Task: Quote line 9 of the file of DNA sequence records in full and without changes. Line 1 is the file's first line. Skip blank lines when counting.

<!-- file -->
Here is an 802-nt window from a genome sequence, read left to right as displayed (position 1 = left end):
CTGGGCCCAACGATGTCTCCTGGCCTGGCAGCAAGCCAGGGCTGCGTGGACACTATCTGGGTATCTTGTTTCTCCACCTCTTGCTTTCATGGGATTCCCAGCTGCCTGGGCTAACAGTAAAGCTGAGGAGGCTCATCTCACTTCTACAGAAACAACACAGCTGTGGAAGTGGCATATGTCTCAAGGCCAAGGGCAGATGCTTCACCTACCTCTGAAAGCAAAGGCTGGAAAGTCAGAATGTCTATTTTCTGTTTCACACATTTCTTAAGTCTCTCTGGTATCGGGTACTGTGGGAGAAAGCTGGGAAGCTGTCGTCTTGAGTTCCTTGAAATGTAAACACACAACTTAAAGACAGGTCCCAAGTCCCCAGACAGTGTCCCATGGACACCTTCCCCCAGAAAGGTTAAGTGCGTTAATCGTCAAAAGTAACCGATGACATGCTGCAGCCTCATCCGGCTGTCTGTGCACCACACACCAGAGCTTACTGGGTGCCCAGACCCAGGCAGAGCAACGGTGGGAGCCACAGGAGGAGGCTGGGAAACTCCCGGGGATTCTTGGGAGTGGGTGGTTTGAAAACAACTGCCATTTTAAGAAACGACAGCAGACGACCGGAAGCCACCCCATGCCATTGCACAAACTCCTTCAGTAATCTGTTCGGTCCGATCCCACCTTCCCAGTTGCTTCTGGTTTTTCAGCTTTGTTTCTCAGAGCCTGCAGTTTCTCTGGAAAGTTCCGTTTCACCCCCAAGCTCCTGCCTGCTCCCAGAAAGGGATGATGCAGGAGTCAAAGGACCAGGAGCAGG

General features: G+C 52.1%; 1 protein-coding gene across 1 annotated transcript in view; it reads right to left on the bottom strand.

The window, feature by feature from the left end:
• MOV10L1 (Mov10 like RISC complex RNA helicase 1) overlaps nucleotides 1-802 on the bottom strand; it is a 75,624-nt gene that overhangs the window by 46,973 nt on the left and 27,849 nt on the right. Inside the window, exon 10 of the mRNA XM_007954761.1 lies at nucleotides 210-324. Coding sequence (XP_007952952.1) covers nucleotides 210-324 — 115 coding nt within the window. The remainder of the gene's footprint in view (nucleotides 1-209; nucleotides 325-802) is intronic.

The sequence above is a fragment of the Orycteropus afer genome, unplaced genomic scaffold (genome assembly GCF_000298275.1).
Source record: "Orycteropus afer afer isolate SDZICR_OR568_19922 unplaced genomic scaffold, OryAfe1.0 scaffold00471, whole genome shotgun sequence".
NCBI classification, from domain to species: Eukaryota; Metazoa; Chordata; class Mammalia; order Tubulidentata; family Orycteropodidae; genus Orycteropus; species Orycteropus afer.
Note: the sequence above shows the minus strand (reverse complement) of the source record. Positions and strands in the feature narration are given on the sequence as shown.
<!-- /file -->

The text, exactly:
Note: the sequence above shows the minus strand (reverse complement) of the source record. Positions and strands in the feature narration are given on the sequence as shown.